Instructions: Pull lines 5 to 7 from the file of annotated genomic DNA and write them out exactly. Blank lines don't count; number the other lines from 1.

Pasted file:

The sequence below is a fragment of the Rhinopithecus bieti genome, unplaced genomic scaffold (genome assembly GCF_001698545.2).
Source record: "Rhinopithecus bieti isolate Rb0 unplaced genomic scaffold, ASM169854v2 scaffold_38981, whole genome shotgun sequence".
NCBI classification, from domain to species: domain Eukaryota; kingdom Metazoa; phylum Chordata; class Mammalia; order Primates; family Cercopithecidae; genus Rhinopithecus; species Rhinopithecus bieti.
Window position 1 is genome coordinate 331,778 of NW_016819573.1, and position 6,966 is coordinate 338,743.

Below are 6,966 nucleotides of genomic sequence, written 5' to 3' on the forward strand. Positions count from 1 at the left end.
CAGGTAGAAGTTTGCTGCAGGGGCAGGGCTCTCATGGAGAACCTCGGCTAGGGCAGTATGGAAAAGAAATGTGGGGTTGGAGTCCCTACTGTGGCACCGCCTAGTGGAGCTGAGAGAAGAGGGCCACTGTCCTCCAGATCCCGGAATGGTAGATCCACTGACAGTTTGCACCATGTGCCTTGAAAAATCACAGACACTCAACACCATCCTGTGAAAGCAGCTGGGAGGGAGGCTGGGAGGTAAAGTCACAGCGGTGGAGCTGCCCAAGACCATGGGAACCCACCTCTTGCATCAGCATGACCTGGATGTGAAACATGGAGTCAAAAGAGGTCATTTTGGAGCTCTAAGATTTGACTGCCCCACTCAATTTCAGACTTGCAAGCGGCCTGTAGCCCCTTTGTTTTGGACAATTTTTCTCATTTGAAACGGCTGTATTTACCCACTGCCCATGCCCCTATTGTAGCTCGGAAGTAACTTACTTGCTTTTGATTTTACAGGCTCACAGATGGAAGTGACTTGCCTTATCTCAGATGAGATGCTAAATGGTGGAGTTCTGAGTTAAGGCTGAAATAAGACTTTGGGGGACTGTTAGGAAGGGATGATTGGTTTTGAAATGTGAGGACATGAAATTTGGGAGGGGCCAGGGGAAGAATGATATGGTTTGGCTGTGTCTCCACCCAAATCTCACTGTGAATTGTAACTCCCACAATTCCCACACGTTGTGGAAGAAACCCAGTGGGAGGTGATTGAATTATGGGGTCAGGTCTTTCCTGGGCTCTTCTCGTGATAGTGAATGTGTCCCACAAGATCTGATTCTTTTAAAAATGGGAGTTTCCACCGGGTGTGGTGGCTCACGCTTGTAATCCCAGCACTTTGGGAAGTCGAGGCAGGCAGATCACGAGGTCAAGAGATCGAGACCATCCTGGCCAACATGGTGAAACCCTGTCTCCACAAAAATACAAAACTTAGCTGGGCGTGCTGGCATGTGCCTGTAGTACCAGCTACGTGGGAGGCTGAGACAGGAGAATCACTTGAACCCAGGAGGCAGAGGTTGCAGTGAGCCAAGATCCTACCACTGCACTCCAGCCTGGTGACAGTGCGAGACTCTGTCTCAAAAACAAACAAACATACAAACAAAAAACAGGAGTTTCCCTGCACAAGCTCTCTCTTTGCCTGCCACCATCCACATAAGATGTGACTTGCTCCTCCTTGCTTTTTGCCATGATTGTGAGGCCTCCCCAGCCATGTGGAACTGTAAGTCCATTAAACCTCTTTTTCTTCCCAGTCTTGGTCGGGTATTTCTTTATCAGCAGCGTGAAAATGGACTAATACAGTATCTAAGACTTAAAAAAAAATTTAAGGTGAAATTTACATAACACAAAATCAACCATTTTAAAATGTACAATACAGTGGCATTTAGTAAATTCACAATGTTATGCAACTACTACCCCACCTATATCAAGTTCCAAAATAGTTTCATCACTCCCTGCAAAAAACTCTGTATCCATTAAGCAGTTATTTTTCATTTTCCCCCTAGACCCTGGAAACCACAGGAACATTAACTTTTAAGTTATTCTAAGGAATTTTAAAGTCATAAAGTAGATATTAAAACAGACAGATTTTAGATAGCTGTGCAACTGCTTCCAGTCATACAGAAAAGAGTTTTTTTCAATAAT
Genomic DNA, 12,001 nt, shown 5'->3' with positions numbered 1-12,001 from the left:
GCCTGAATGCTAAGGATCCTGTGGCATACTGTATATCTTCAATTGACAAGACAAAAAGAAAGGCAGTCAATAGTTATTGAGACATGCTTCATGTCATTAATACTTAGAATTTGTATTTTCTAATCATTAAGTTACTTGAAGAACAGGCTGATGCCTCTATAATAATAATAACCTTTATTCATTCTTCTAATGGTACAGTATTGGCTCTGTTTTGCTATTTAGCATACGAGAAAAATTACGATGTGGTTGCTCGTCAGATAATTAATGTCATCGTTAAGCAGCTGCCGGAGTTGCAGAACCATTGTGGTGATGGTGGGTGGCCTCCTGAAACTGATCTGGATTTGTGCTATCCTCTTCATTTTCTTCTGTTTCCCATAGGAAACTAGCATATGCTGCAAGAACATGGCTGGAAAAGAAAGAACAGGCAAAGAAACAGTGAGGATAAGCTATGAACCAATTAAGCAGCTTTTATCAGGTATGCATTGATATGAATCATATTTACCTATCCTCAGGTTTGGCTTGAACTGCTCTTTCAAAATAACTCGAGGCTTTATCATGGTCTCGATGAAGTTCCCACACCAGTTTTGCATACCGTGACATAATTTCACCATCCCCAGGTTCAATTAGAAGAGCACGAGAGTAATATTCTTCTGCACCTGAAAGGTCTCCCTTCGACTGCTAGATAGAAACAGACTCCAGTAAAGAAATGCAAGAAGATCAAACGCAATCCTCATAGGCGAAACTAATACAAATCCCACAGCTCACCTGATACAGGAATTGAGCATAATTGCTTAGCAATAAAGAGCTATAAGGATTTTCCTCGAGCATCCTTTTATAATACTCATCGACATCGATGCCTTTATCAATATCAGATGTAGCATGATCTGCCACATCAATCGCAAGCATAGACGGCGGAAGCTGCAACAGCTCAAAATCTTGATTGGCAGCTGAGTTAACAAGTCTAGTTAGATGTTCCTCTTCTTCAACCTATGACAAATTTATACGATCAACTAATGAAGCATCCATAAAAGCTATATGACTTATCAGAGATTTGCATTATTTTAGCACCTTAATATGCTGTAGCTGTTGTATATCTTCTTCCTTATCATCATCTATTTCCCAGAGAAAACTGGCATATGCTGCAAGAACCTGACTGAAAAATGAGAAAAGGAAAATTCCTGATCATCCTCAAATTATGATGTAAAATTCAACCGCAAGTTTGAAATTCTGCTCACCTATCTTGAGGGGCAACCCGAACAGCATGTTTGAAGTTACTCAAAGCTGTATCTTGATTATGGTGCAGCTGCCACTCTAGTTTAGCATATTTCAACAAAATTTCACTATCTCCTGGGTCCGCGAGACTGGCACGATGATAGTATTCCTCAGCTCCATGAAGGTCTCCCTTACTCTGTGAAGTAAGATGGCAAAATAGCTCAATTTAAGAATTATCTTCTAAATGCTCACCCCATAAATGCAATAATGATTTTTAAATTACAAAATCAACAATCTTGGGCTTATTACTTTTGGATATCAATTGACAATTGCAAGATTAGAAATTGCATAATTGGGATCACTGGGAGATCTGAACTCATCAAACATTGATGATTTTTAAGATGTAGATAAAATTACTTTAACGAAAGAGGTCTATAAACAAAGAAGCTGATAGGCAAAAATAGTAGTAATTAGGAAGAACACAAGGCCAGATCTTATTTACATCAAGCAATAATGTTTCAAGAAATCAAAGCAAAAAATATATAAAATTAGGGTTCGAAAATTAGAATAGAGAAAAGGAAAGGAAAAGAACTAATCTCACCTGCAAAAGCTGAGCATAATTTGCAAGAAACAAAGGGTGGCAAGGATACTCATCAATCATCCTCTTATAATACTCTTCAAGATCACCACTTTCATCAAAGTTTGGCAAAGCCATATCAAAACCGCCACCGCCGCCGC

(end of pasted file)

Below are 6,966 nucleotides of genomic sequence, written 5' to 3' on the forward strand. Positions count from 1 at the left end.
CAGGTAGAAGTTTGCTGCAGGGGCAGGGCTCTCATGGAGAACCTCGGCTAGGGCAGTATGGAAAAGAAATGTGGGGTTGGAGTCCCTACTGTGGCACCGCCTAGTGGAGCTGAGAGAAGAGGGCCACTGTCCTCCAGATCCCGGAATGGTAGATCCACTGACAGTTTGCACCATGTGCCTTGAAAAATCACAGACACTCAACACCATCCTGTGAAAGCAGCTGGGAGGGAGGCTGGGAGGTAAAGTCACAGCGGTGGAGCTGCCCAAGACCATGGGAACCCACCTCTTGCATCAGCATGACCTGGATGTGAAACATGGAGTCAAAAGAGGTCATTTTGGAGCTCTAAGATTTGACTGCCCCACTCAATTTCAGACTTGCAAGCGGCCTGTAGCCCCTTTGTTTTGGACAATTTTTCTCATTTGAAACGGCTGTATTTACCCACTGCCCATGCCCCTATTGTAGCTCGGAAGTAACTTACTTGCTTTTGATTTTACAGGCTCACAGATGGAAGTGACTTGCCTTATCTCAGATGAGATGCTAAATGGTGGAGTTCTGAGTTAAGGCTGAAATAAGACTTTGGGGGACTGTTAGGAAGGGATGATTGGTTTTGAAATGTGAGGACATGAAATTTGGGAGGGGCCAGGGGAAGAATGATATGGTTTGGCTGTGTCTCCACCCAAATCTCACTGTGAATTGTAACTCCCACAATTCCCACACGTTGTGGAAGAAACCCAGTGGGAGGTGATTGAATTATGGGGTCAGGTCTTTCCTGGGCTCTTCTCGTGATAGTGAATGTGTCCCACAAGATCTGATTCTTTTAAAAATGGGAGTTTCCACCGGGTGTGGTGGCTCACGCTTGTAATCCCAGCACTTTGGGAAGTCGAGGCAGGCAGATCACGAGGTCAAGAGATCGAGACCATCCTGGCCAACATGGTGAAACCCTGTCTCCACAAAAATACAAAACTTAGCTGGGCGTGCTGGCATGTGCCTGTAGTACCAGCTACGTGGGAGGCTGAGACAGGAGAATCACTTGAACCCAGGAGGCAGAGGTTGCAGTGAGCCAAGATCCTACCACTGCACTCCAGCCTGGTGACAGTGCGAGACTCTGTCTCAAAAACAAACAAACATACAAACAAAAAACAGGAGTTTCCCTGCACAAGCTCTCTCTTTGCCTGCCACCATCCACATAAGATGTGACTTGCTCCTCCTTGCTTTTTGCCATGATTGTGAGGCCTCCCCAGCCATGTGGAACTGTAAGTCCATTAAACCTCTTTTTCTTCCCAGTCTTGGTCGGGTATTTCTTTATCAGCAGCGTGAAAATGGACTAATACAGTATCTAAGACTTAAAAAAAAATTTAAGGTGAAATTTACATAACACAAAATCAACCATTTTAAAATGTACAATACAGTGGCATTTAGTAAATTCACAATGTTATGCAACTACTACCCCACCTATATCAAGTTCCAAAATAGTTTCATCACTCCCTGCAAAAAACTCTGTATCCATTAAGCAGTTATTTTTCATTTTCCCCCTAGACCCTGGAAACCACAGGAACATTAACTTTTAAGTTATTCTAAGGAATTTTAAAGTCATAAAGTAGATATTAAAACAGACAGATTTTAGATAGCTGTGCAACTGCTTCCAGTCATACAGAAAAGAGTTTTTTTCAATAAT
Genomic DNA, 12,001 nt, shown 5'->3' with positions numbered 1-12,001 from the left: